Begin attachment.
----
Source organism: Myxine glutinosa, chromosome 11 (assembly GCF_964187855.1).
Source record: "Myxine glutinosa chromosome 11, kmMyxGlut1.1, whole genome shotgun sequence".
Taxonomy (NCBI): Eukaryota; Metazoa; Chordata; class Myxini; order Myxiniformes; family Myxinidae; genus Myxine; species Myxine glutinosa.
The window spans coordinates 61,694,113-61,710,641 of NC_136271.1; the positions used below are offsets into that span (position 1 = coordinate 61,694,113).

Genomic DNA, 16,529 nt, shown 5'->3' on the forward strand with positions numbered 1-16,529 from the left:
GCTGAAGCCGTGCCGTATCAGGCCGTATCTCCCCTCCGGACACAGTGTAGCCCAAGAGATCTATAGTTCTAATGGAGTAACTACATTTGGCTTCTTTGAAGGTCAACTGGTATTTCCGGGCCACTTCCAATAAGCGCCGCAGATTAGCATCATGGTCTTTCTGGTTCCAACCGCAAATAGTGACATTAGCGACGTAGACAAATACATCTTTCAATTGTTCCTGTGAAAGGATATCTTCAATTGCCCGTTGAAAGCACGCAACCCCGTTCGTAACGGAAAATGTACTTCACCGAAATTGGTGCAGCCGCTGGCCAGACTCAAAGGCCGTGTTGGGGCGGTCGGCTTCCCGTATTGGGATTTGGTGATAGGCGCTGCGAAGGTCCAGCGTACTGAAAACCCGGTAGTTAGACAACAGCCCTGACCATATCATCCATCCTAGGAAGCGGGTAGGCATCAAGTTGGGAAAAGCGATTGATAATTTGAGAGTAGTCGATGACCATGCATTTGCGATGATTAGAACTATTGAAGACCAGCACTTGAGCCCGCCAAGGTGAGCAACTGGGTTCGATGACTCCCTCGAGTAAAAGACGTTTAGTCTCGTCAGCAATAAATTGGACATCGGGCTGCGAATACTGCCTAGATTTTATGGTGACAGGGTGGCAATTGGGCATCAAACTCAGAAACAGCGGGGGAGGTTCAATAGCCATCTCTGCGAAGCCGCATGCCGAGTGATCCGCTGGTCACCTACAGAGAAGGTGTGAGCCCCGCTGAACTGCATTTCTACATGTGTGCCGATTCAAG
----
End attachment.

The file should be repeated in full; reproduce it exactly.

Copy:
Source organism: Myxine glutinosa, chromosome 11 (assembly GCF_964187855.1).
Source record: "Myxine glutinosa chromosome 11, kmMyxGlut1.1, whole genome shotgun sequence".
Taxonomy (NCBI): Eukaryota; Metazoa; Chordata; class Myxini; order Myxiniformes; family Myxinidae; genus Myxine; species Myxine glutinosa.
The window spans coordinates 61,694,113-61,710,641 of NC_136271.1; the positions used below are offsets into that span (position 1 = coordinate 61,694,113).

Genomic DNA, 16,529 nt, shown 5'->3' on the forward strand with positions numbered 1-16,529 from the left:
GCTGAAGCCGTGCCGTATCAGGCCGTATCTCCCCTCCGGACACAGTGTAGCCCAAGAGATCTATAGTTCTAATGGAGTAACTACATTTGGCTTCTTTGAAGGTCAACTGGTATTTCCGGGCCACTTCCAATAAGCGCCGCAGATTAGCATCATGGTCTTTCTGGTTCCAACCGCAAATAGTGACATTAGCGACGTAGACAAATACATCTTTCAATTGTTCCTGTGAAAGGATATCTTCAATTGCCCGTTGAAAGCACGCAACCCCGTTCGTAACGGAAAATGTACTTCACCGAAATTGGTGCAGCCGCTGGCCAGACTCAAAGGCCGTGTTGGGGCGGTCGGCTTCCCGTATTGGGATTTGGTGATAGGCGCTGCGAAGGTCCAGCGTACTGAAAACCCGGTAGTTAGACAACAGCCCTGACCATATCATCCATCCTAGGAAGCGGGTAGGCATCAAGTTGGGAAAAGCGATTGATAATTTGAGAGTAGTCGATGACCATGCATTTGCGATGATTAGAACTATTGAAGACCAGCACTTGAGCCCGCCAAGGTGAGCAACTGGGTTCGATGACTCCCTCGAGTAAAAGACGTTTAGTCTCGTCAGCAATAAATTGGACATCGGGCTGCGAATACTGCCTAGATTTTATGGTGACAGGGTGGCAATTGGGCATCAAACTCAGAAACAGCGGGGGAGGTTCAATAGCCATCTCTGCGAAGCCGCATGCCGAGTGATCCGCTGGTCACCTACAGAGAAGGTGTGAGCCCCGCTGAACTGCATTTCTACATGTGTGCCGATTCAAG